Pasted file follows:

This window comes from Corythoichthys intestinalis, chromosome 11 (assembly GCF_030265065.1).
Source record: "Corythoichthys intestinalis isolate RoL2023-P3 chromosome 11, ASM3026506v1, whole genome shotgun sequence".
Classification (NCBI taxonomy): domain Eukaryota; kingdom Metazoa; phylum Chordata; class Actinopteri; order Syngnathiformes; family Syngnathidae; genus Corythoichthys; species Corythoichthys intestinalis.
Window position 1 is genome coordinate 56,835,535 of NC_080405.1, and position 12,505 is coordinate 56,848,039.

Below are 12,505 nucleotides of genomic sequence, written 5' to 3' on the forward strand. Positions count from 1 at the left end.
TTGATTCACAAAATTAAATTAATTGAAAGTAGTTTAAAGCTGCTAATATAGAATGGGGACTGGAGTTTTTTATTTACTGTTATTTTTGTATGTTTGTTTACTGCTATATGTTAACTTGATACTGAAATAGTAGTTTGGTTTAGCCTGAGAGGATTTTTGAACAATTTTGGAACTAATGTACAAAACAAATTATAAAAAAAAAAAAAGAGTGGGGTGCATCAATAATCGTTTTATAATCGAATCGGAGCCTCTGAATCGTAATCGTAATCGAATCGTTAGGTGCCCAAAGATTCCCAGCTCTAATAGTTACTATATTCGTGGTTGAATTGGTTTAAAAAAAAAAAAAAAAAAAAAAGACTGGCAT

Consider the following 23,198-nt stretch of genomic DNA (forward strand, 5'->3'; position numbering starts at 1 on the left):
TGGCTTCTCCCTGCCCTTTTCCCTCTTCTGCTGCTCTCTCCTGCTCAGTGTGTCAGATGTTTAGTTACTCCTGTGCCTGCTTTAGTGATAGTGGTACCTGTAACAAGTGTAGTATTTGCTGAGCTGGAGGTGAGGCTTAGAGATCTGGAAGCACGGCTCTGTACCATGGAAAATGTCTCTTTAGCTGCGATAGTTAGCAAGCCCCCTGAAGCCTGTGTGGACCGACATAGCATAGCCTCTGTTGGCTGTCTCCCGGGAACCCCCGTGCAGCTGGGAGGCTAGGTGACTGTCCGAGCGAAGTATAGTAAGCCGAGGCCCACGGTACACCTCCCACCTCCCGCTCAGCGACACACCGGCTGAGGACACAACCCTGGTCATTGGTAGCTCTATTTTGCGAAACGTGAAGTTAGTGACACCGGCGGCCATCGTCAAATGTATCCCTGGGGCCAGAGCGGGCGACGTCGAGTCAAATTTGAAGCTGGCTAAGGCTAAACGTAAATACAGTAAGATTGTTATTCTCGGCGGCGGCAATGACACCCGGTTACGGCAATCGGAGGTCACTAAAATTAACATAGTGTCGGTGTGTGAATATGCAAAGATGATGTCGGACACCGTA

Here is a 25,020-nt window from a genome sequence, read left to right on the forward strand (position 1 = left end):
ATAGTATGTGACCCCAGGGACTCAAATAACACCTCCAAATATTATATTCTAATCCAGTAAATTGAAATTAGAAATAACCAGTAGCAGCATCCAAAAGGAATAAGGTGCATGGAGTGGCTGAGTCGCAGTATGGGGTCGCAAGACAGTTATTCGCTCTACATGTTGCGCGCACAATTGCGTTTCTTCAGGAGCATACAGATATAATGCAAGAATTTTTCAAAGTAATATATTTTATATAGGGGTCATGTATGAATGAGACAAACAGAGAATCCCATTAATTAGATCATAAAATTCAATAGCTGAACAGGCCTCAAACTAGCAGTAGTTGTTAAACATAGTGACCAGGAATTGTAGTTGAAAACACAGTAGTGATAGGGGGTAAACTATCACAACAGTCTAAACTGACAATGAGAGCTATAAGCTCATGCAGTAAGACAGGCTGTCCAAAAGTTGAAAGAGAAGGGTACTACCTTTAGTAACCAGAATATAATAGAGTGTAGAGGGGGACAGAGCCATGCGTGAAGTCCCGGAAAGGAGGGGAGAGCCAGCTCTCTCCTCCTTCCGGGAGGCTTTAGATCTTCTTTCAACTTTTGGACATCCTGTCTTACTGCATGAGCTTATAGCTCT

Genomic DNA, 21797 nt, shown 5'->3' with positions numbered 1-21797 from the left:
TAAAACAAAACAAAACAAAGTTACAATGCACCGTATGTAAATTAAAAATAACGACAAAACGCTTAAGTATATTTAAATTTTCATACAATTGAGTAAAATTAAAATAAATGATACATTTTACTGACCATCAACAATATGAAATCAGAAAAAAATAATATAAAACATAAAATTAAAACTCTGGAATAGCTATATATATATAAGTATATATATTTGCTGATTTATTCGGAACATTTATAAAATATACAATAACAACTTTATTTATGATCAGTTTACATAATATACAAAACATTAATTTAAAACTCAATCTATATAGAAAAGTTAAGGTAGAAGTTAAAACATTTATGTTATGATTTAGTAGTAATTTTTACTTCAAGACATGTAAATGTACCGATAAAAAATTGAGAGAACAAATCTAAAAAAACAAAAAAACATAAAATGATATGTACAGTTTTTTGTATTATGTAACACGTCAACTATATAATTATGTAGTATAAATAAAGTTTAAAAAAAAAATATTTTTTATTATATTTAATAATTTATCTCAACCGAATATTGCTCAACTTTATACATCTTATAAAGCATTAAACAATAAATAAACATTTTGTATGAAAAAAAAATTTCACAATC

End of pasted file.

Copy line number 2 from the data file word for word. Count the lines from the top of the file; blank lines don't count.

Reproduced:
Source record: "Corythoichthys intestinalis isolate RoL2023-P3 chromosome 11, ASM3026506v1, whole genome shotgun sequence".